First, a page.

Not having any penalties beyond a fine removes a big incentive to challenge tickets. More people will capitulate and pay up when they receive a ticket simply because they think it would be easier than getting the ticket overturned.

“If you’re driving your Ferrari through that intersection, are you overly concerned about that ticket that doesn’t show up on your driving record?” Paul Doroshenko said. “Really, it’s just the cost of doing business for a lot of people,” he said.

Another flaw in the new system is the lack of a police officer to visually identify the driver. Retired police officer Grant Gottgetreu also questions the validity of speeding tickets issued without an officer present. “You cannot support a radar ticket without a visual estimation,” he said.

The fact that the tickets involve no visual estimation means they are open to challenge in court. Usually, photo radar is used by a police officer to confirm their visual estimation and reasonable belief that someone was going too fast.  In British Columbia, radar is not “stand alone evidence” therefore any speeding ticket coming from a red light camera can be challenged in court.

Issues with red light cameras

Although it may seem like the more attractive part of the new program, the red light cameras themselves are far from perfect. They are intended to make the roads safer by acting as a deterrent against future dangerous behaviour, namely running red lights. They are designed to penalize bad drivers and discourage them from doing it again. But the intended targets of this enforcement are likely to be only a fraction of those who are affected by it. Failure to stop at a red light can cost you $167, and if you are seen and doing it and later identified by a police officer you could also receive two demerit points on your licence.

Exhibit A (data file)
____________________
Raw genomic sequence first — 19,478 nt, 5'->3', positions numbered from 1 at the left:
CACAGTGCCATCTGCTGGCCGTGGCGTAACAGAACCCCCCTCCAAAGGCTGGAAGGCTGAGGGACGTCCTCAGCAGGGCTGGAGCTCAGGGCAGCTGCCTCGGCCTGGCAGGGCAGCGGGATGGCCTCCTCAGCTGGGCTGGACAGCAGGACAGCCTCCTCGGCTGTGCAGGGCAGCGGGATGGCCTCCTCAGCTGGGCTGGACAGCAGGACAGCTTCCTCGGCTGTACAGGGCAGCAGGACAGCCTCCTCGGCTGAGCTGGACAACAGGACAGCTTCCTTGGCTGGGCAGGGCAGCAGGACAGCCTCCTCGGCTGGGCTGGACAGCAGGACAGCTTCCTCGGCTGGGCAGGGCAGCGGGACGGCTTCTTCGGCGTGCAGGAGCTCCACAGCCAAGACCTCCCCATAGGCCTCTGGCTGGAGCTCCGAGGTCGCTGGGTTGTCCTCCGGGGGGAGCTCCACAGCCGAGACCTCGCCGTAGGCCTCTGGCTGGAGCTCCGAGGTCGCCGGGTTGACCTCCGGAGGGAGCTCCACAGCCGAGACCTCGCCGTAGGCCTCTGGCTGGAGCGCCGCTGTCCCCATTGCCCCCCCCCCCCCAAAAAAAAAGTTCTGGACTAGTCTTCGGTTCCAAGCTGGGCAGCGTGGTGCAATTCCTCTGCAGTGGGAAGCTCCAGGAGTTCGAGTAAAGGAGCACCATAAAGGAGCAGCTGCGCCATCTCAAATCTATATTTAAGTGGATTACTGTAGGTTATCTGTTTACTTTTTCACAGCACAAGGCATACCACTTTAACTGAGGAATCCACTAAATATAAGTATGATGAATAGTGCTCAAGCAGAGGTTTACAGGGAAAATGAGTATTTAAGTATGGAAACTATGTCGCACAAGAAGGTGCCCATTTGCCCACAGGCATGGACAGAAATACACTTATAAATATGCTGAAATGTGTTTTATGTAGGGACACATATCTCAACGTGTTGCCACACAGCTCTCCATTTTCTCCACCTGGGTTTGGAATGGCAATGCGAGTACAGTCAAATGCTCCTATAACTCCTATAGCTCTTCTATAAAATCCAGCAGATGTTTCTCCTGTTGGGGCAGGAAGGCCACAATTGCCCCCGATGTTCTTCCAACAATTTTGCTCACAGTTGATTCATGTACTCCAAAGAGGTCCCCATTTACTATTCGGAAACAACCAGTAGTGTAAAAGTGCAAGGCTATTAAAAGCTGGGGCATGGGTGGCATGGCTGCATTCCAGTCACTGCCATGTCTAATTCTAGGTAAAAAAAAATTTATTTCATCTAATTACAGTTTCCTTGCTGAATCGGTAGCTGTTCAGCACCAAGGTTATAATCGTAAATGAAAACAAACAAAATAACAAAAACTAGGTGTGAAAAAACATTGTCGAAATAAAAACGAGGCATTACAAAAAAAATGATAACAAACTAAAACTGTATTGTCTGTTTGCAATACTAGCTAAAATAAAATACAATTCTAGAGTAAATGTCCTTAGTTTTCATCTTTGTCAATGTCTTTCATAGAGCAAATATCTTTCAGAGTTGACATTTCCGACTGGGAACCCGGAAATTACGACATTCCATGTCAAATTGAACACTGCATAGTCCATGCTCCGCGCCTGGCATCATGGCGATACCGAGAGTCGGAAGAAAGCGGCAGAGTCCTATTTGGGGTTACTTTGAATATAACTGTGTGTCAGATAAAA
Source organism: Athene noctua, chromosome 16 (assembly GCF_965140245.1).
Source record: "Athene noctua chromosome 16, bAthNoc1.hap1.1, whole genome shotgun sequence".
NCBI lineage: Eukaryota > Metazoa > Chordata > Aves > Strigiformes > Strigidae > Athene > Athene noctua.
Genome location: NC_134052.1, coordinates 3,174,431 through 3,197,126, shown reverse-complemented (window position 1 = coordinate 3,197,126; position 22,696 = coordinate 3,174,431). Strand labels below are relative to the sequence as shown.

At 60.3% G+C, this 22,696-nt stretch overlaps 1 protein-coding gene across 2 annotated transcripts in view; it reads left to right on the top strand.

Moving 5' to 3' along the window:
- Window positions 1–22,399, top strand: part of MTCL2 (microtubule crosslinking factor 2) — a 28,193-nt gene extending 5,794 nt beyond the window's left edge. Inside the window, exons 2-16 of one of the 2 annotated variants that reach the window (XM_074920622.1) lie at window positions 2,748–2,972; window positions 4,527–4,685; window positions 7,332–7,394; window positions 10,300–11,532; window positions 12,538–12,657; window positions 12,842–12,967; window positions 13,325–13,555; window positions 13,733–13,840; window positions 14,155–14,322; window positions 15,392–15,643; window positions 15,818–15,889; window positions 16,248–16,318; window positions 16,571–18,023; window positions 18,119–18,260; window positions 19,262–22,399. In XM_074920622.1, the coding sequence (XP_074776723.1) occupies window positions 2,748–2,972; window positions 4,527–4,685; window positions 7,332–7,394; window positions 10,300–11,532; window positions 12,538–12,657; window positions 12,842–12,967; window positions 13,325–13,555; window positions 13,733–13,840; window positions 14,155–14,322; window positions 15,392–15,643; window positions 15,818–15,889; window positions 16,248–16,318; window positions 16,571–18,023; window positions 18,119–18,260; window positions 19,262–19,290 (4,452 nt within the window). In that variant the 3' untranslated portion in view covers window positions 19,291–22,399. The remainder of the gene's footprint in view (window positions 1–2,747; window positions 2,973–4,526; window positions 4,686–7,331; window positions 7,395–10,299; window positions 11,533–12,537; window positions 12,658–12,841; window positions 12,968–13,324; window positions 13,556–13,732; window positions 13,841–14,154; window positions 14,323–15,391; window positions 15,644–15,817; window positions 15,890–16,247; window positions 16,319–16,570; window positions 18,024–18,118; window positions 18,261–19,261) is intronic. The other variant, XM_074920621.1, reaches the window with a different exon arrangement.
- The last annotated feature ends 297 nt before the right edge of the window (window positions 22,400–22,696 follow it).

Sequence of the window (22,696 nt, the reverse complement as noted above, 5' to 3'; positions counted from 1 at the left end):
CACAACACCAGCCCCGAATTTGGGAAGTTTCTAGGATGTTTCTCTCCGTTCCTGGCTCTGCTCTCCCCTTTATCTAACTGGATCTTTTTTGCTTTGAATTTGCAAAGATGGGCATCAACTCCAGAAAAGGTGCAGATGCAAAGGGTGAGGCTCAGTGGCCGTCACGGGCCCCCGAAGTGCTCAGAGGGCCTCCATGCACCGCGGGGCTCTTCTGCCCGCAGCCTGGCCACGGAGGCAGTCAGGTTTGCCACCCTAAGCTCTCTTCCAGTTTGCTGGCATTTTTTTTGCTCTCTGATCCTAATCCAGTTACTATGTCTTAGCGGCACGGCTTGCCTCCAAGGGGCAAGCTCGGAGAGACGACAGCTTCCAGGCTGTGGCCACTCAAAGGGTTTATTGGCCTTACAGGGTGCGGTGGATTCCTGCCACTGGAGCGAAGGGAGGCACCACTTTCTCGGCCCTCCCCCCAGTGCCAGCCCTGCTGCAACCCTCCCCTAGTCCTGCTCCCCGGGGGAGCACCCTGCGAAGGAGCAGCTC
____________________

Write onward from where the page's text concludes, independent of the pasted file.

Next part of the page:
Anecdotally, there have been problems with the calibration of the devices. Some drivers have reported being flashed as they are making a legal right turn while the light is still red. Regardless of whether or not these drivers eventually receive a ticket in the mail, this can be very distracting and therefore potentially hazardous.

There are also circumstances where it is more dangerous to stop then proceed through the intersection. Semi-trucks for example. By the time a passes through an intersection it may have built up a lot of speed and it could be more of a hazard to stop suddenly. Trying to avoid a red light camera by braking suddenly could lead to a jack-knife. Similarly, might drivers stopped at an intersection be more reluctant to drive out of the way of an emergency vehicle if they are worried about getting a red light ticket.

Is it fair that people who are not necessarily bad drivers will become collateral damage in the government’s war against red light jumpers? And does it really care so long as the money keeps coming in?

Why you should dispute a speeding ticket issued from a red light camera

If you care about your rights as a driver, you cannot let the government get away with things like this. The more this scheme is challenged, the less profitable it becomes and the less likely we are to see photo radar rearing its ugly head once again.

If you want to dispute a ticket issued by a red light camera, you have 30–45 days to submit your dispute depending on whether you received the ticket in person or in the mail. A good first step is contacting a lawyer. They can help you navigate the courts including helping you to submit your dispute and get your court date. If you need to fight a ticket issued by a red light camera, call for a free consultation.